ST. JOHN’S, N.L. – The latest skirmish in the energy wars between Quebec and Newfoundland and Labrador has erupted as premiers are set to gather for what could be a tense meeting in Ontario.
Premier Kathy Dunderdale says she won’t shrink from raising with her Quebec counterpart Pauline Marois issues related to a legal challenge that she blasted Tuesday as “desperate” and “arrogant.”
Dunderdale told reporters outside the legislature that she has every confidence a motion filed Monday by Hydro-Quebec in Quebec Superior Court will fail.
The legal challenge involving the Crown-owned utility’s rights to access energy from the Upper Churchill dam is an attempt to foil the $7.7-billion Muskrat Falls hydro project now under construction farther down the Churchill River in Labrador, she said.
“They thwart us at every opportunity and so we have an arrogant, I believe, and a desperate Hydro-Quebec trying now in this final attempt to stop development on the Lower Churchill,” Dunderdale said.
“Hydro-Quebec is not going to set the agenda.”
Her comments came a day after Hydro-Quebec asked the court to affirm its right based on a deal signed in 1969 to buy “virtually all of the power and energy produced by Churchill Falls Generating Station until Aug. 31, 2041.”
The utility takes issue with assertions by the Churchill Falls (Labrador) Corp. that from 2016 — when the Upper Churchill power contract is renewed — until 2041 when it expires, Hydro-Quebec would only be entitled to monthly allotments of energy.
Nalcor Energy, Newfoundland and Labrador’s Crown utility, has argued that it has the flexibility under a 2009 water management agreement with Churchill Falls (Labrador) Corp. to co-ordinate the Upper Churchill dam with the Muskrat Falls power station to meet energy needs in all seasons.
Gilbert Bennett, Nalcor vice-president for the Lower Churchill project, has repeatedly said that related regulations and the water management agreement all respect Hydro-Quebec’s rights under the 1969 deal.
Hydro-Quebec spokesman Gary Sutherland said Tuesday that the Churchill Falls (Labrador) Corp. has the contracted right until 2041 to recapture no more than a 300-megawatt block of Upper Churchill power for sale to third parties. But since June 2012, he said the corporation has sold more than that amount to Crown utility Newfoundland and Labrador Hydro —interrupting deliveries scheduled by Hydro-Quebec under the contract.
“The motion that was filed yesterday is really to obtain an interpretation from the courts on the Churchill Falls contract from 1969,” Sutherland said. “It’s not related to the Muskrat Falls project.”
But critics of the Muskrat Falls development say construction should stop until the legal questions are settled.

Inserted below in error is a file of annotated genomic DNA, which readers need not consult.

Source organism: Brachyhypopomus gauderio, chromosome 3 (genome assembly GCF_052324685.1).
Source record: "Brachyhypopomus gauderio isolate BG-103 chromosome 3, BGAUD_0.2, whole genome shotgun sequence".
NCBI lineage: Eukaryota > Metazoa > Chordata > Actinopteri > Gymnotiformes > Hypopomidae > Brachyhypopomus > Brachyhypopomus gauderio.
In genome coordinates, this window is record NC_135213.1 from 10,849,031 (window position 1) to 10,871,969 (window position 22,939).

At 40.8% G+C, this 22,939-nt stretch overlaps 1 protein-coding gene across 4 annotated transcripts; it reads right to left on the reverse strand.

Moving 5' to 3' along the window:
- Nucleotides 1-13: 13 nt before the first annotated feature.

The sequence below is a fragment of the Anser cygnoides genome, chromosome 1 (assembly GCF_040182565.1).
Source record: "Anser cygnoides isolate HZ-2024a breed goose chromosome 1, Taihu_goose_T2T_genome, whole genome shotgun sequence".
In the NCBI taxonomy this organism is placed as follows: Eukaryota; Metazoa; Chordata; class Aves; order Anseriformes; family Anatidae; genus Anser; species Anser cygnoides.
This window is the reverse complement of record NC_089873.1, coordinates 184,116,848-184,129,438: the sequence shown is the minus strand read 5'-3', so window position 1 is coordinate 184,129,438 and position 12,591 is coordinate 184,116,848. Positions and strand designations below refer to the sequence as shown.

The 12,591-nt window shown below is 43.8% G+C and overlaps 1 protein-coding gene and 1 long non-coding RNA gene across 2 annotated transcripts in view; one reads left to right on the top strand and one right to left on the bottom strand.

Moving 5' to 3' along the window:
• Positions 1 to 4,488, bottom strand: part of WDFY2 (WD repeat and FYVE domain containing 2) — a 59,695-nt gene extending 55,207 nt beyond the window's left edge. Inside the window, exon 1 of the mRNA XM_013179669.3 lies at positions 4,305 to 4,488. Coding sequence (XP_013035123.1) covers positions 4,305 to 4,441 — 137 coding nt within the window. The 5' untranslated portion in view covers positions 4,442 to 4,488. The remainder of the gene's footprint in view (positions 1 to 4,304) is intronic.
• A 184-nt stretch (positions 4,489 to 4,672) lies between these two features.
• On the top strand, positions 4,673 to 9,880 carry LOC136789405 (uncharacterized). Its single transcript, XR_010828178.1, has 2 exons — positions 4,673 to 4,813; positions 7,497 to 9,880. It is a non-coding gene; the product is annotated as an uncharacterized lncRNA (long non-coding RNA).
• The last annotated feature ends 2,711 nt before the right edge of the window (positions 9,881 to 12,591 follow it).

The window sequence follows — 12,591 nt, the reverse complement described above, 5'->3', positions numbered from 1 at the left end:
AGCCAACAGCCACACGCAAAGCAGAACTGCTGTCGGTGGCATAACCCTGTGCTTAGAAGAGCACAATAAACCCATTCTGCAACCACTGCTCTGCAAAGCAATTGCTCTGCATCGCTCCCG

St. John’s lawyer Bern Coffey has questioned for months whether Hydro-Quebec might challenge how Nalcor intends to manage water flows between the Upper Churchill dam and the downstream Muskrat Falls project.
“Common sense and prudence would dictate that Nalcor stop spending money until the legal certainty is arrived at,” he said Tuesday.
An affidavit filed last winter by Nalcor in response to a separate constitutional challenge of Muskrat Falls says work at the site near Happy Valley-Goose Bay costs about $500,000 per day.
Dunderdale said the province has done its legal homework and won’t let Quebec dictate its energy policy. She said she’s confident that Hydro-Quebec’s court challenge will fail before the end of the year, and that she will defend her province’s interests when the premiers meet Wednesday in Niagara-on-the-Lake, Ont.
“I believe in candour and in frankness,” Dunderdale said in an interview. “I’m certainly not going to shrink away from any kind of a challenge from Quebec or anyone else that takes a position that’s not in the best interest of Newfoundland and Labrador.”
Meanwhile, Dunderdale said construction of Muskrat Falls continues full steam ahead. Provincial NDP Leader Lorraine Michael doesn’t share her optimism.
“I certainly have never been able to understand where the premier gets her confidence from … with regard to Muskrat Falls and the whole economy of Muskrat Falls with all the different wrinkles that are there,” she told reporters Tuesday. “She just seems to ignore them, and that bothers me.”
The project is scheduled to generate power by 2017.
On Monday, Nova Scotia’s Utility and Review Board gave approval for a $1.5-billion subsea link that would ship electricity from Muskrat Falls to Nova Scotia on the condition that energy customers in that province get the best price for surplus power based on market conditions.
But Nalcor Energy has not committed to offering any price guarantees to private company Emera (TSX:EMA), its partner in the Muskrat Falls development.